that Thunderbird will be introducing this in the future.  I find it 
annoying that I need to have a separate compose window for every e-mail 
I'm typing at the same time, I would love to have a single tabbed 
interface for this.



...and has improved productivity enormously,


Actually, I disagree with that.  From my own experience, my productivity 
is inversely proportional the number of windows I have open, as a 
significant amount of time is wasted keeping track of them all, and 
looking for the one I want to switch to next.


The same is true of browser tabs, I can't handle more than 5 or 6 open 
at a time.  The ability to re-order tabs has helped since I can keep 
them in a logical order, but still I find it difficult and really don't 
understand how people can have 20 or more.  Although, I understand that 
is a personal choice and, for some, that many may increase their 
productivity.  My point is that everyone is different and has different 
requirements and work habits and, therefore, it needs to be up to the 
user whether they want so many new windows or not.


in this standards environment, you'll find that the web developer 
toolbar for firefox opens its results in a new window (tab, whatever).


That must be configurable, it never opens a new window for me.  It 
defaults to opening tabs for validation, viewing response headers, etc.



View source? Certainly Sir : here it is - oh yes, it's in a new window!


There are Firefox extensions that cause View Source to open in a new tab 
(web dev toolbar can do that) and Opera will view source in a new tab by 
default.


Even this mail you are reading is probably in a new window (unless you 
use a preview pane and risk opening a virus, of course)!


What?  The preview pane is no more of a security risk than than opening 
the mail in a new window, unless you're using Outlook (aka. Virus 
Express) and there's some unpatched security vulnerability in it (which 
wouldn't surprise me at all).  However, it seems you're using 
Thunderbird 1.0.2 (note: it's way out of date, upgrade to 1.5), so it 
would very much surprise me if you could point out a valid vulnerability 
specifically related to use of the preview pane, even if it's already 
patched in more recent versions.


Anyway, the most secure (and recommended) way to view (and send) e-mail 
is plain-text only.  It's immune to any potential JavaScript security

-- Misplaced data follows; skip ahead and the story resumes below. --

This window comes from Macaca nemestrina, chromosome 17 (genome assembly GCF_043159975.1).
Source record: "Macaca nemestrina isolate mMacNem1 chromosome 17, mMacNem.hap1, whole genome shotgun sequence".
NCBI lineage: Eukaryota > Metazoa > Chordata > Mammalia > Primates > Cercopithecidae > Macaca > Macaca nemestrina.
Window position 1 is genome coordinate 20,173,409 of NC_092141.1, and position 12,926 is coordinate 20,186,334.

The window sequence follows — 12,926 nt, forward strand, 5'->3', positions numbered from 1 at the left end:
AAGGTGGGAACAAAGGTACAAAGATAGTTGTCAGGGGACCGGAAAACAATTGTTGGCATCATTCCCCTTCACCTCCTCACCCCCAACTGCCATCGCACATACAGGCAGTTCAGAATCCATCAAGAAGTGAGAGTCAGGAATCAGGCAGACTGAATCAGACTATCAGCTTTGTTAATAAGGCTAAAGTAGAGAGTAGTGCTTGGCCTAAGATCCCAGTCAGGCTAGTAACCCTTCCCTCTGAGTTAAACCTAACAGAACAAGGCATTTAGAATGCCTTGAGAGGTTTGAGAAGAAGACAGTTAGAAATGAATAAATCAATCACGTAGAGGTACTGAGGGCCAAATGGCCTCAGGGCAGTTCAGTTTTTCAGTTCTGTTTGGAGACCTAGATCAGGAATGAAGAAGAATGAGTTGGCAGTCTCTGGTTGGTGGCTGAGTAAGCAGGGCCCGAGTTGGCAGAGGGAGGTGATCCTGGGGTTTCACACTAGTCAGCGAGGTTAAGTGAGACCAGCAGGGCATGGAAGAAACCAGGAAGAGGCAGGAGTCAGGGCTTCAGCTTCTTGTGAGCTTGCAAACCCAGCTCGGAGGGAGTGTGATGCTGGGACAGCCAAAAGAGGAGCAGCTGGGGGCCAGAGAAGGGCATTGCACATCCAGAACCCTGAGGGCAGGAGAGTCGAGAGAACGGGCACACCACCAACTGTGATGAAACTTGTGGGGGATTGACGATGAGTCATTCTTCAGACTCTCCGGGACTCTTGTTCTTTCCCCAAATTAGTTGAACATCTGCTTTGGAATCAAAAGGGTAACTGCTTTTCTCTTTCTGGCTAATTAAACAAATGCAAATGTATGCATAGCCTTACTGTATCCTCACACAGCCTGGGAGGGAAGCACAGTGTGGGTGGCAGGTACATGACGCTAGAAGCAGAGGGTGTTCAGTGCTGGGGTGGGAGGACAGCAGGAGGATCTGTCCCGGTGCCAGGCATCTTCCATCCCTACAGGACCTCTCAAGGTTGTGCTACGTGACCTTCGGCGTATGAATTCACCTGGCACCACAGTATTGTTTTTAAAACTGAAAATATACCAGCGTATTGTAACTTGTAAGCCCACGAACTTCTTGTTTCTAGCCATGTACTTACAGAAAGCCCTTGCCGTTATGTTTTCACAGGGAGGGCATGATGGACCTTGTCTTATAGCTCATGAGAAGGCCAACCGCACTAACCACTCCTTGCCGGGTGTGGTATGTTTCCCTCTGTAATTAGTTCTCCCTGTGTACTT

holes (TB disables JS by default anyway, unlike Outlook) and it's not 
vulnerable to the common URL spoofing techniques with HTML mail (even 
though recent versions of TB will give warnings about that in HTML 
mode).  It's also much more readable than HTML for various reasons (but 
that's getting off-topic).


So, having been accustomed to this way of working for many years, I try 
to get some of this flexibility and uncluttered approach into my web


How could opening new windows be considered 

RE: [WSG] TARGET in 4.01 Strict

2006-02-15 Thread Jona Decker
Lachlan Hunt wrote:


For what reason are they annoying?  You can't just say something is
annoying because you think something else is better, you have explain
what it is about it that is annoying, and perhaps the issue could be
addressed to improve the method without resorting to popups.


I'll tell you what I found annoying...and I'm sure I'll get pounded for
pointing this out. If the viewport isn't the right size you do not see
this expanded text. So you click on the help question mark, and
seemingly nothing happens. 

I had a captive audience when this discussion started...my visiting
Mother. One of those senior users who isn't particularly savvy. I
fired up a non-maximized window on my laptop, experienced it for myself,
and asked her to take a look at the page.

She was absolutely flummoxed by the invisibility of the help text, and
presumed something was broken. 

The first time she opened a popup, awhile back, she was surprised. She
was surprised by just about everything, to be frank. She learned from
her first popup. But her expectation, when she clicks on help, is for
*something* to happen. With the viewport the wrong size, it does not
with this method.

Jona


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Re: [WSG] TARGET in 4.01 Strict

2006-02-15 Thread Designer

Lachlan Hunt wrote:

[a lot! :-)]

---

Hi Lachlan,

I am not attempting to reply to all your specific points, except in 
generalisation.


I think that we all have different ways of working, and that's OK by 
me.  Your points about tabbing I accept, but for the purpose of this 
discussion, a tab is the same as a window.  (It's just 'contained' in a 
different way).  You still have to move your mouse (or keyboard) to get 
from one to another.


I'm surprised at your comment that the number of windows is being 
reduced these days - have you seen Dreamweaver lately? Flash 7? 
Photoshop?  I find it impossible to work on a lot of these graphics 
programs without two monitors on the go! (I'd often like 3 actually -